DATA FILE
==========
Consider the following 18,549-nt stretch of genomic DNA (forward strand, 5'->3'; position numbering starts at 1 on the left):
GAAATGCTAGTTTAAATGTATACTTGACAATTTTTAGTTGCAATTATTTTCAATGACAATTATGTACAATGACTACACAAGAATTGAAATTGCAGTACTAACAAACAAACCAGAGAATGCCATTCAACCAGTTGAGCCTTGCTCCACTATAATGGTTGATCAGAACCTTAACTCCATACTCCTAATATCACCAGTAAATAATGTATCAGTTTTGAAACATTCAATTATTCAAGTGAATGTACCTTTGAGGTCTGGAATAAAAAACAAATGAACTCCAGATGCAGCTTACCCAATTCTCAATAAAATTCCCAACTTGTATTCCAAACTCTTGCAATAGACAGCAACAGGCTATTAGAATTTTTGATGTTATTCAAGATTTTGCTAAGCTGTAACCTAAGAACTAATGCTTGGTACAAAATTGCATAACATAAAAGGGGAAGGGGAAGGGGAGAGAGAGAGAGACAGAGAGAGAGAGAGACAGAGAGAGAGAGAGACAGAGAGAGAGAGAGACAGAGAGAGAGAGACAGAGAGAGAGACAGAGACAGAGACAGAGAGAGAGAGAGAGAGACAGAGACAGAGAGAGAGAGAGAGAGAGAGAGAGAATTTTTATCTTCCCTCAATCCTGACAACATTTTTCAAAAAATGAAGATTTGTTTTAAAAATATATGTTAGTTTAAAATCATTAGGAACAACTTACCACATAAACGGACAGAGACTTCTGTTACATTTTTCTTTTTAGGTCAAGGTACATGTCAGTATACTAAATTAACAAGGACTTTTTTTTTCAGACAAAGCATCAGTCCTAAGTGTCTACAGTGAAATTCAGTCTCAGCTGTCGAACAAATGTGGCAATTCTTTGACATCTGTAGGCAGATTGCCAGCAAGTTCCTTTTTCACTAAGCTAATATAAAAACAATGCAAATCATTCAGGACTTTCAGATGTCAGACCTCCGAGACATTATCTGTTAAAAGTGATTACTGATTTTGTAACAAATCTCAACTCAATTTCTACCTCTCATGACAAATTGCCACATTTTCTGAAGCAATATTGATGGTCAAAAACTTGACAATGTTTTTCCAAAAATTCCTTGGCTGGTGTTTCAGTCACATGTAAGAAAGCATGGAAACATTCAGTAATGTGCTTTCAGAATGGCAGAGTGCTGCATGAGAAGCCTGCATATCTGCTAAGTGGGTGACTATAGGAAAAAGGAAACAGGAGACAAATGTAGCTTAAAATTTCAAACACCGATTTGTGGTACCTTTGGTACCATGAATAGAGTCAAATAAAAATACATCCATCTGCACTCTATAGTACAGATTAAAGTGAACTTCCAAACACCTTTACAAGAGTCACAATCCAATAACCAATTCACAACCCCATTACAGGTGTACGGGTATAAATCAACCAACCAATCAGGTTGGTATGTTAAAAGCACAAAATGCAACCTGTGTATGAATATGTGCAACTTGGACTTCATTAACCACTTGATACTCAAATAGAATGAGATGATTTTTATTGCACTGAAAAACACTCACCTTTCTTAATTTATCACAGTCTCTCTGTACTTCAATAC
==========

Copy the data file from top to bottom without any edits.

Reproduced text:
Consider the following 18,549-nt stretch of genomic DNA (forward strand, 5'->3'; position numbering starts at 1 on the left):
GAAATGCTAGTTTAAATGTATACTTGACAATTTTTAGTTGCAATTATTTTCAATGACAATTATGTACAATGACTACACAAGAATTGAAATTGCAGTACTAACAAACAAACCAGAGAATGCCATTCAACCAGTTGAGCCTTGCTCCACTATAATGGTTGATCAGAACCTTAACTCCATACTCCTAATATCACCAGTAAATAATGTATCAGTTTTGAAACATTCAATTATTCAAGTGAATGTACCTTTGAGGTCTGGAATAAAAAACAAATGAACTCCAGATGCAGCTTACCCAATTCTCAATAAAATTCCCAACTTGTATTCCAAACTCTTGCAATAGACAGCAACAGGCTATTAGAATTTTTGATGTTATTCAAGATTTTGCTAAGCTGTAACCTAAGAACTAATGCTTGGTACAAAATTGCATAACATAAAAGGGGAAGGGGAAGGGGAGAGAGAGAGAGACAGAGAGAGAGAGAGACAGAGAGAGAGAGAGACAGAGAGAGAGAGAGACAGAGAGAGAGAGACAGAGAGAGAGACAGAGACAGAGACAGAGAGAGAGAGAGAGAGACAGAGACAGAGAGAGAGAGAGAGAGAGAGAGAGAATTTTTATCTTCCCTCAATCCTGACAACATTTTTCAAAAAATGAAGATTTGTTTTAAAAATATATGTTAGTTTAAAATCATTAGGAACAACTTACCACATAAACGGACAGAGACTTCTGTTACATTTTTCTTTTTAGGTCAAGGTACATGTCAGTATACTAAATTAACAAGGACTTTTTTTTTCAGACAAAGCATCAGTCCTAAGTGTCTACAGTGAAATTCAGTCTCAGCTGTCGAACAAATGTGGCAATTCTTTGACATCTGTAGGCAGATTGCCAGCAAGTTCCTTTTTCACTAAGCTAATATAAAAACAATGCAAATCATTCAGGACTTTCAGATGTCAGACCTCCGAGACATTATCTGTTAAAAGTGATTACTGATTTTGTAACAAATCTCAACTCAATTTCTACCTCTCATGACAAATTGCCACATTTTCTGAAGCAATATTGATGGTCAAAAACTTGACAATGTTTTTCCAAAAATTCCTTGGCTGGTGTTTCAGTCACATGTAAGAAAGCATGGAAACATTCAGTAATGTGCTTTCAGAATGGCAGAGTGCTGCATGAGAAGCCTGCATATCTGCTAAGTGGGTGACTATAGGAAAAAGGAAACAGGAGACAAATGTAGCTTAAAATTTCAAACACCGATTTGTGGTACCTTTGGTACCATGAATAGAGTCAAATAAAAATACATCCATCTGCACTCTATAGTACAGATTAAAGTGAACTTCCAAACACCTTTACAAGAGTCACAATCCAATAACCAATTCACAACCCCATTACAGGTGTACGGGTATAAATCAACCAACCAATCAGGTTGGTATGTTAAAAGCACAAAATGCAACCTGTGTATGAATATGTGCAACTTGGACTTCATTAACCACTTGATACTCAAATAGAATGAGATGATTTTTATTGCACTGAAAAACACTCACCTTTCTTAATTTATCACAGTCTCTCTGTACTTCAATAC